REPELLENTS
One local grower reports success in using highly fragrant deodorant soap in combination with the electric fence. A variety of chemical repellents are labeled for use in New York. The repellents work best when deer pressure is light, however, some damage must be tolerated. Repellents should be applied before feeding is likely to occur. Repellents are cost-effective on small acreages. They may need to be reapplied every 3-4 weeks. Costs may be reduced by mixing with other crop protectants (make sure to read the label first).

BUFFER STRIPS
Deer prefer certain types of crops such as snap beans, dry beans and soybeans. Planting a buffer strip of such crops may limit feeding to those crops, and keep the deer out of your other vegetables.

POPULATION CONTROL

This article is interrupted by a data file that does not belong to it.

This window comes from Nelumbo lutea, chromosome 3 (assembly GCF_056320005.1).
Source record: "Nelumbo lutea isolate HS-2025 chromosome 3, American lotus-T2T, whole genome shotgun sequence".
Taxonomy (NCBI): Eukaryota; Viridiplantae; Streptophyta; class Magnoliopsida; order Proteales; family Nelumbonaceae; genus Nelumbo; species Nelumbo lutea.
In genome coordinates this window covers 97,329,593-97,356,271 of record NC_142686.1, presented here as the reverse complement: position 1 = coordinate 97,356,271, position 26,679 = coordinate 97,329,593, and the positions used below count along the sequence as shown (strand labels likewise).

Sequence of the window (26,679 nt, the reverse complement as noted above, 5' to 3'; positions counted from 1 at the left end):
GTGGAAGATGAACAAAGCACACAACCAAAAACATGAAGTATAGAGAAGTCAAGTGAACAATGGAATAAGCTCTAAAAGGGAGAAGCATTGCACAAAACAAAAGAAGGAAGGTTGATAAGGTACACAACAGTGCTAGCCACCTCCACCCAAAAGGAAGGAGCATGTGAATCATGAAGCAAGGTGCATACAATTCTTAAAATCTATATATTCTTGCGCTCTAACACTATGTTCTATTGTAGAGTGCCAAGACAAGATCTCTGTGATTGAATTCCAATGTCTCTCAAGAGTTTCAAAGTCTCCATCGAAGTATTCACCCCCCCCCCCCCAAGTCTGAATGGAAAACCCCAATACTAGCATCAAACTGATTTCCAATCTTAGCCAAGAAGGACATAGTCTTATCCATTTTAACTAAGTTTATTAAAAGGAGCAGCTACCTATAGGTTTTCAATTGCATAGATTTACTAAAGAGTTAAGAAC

Managing deer population will go a long way towards minimizing damage to vegetables and other crops. Techniques include habitat management and hunting. Contraceptive methods are costly and the effectiveness on population reduction is controversial. The NYS DEC will help landowners with a management plan. The Deer Management Assistance Program (DMAP) seeks to help landowners implement site specific deer management on their lands. Under the program, the DEC issues a special permit and a determined number of deer tags to a landowner or resource manager, or a group of landowners or resource managers, whose property is in need of site specific deer management efforts. DMAP permits are valid for use only during the open deer hunting seasons and can only be used by licensed hunters. For many, this is the "right" time to harvest deer. Only deer without antlers or having antlers measuring less than three inches in length may be taken under the authority of a DMAP permit. Applications for permits valid during the fall big game hunting seasons must be postmarked by September 1. More information on the DMAP program can be obtained at http://www.dec.ny.gov/animals/33973.html or by calling your local DEC office.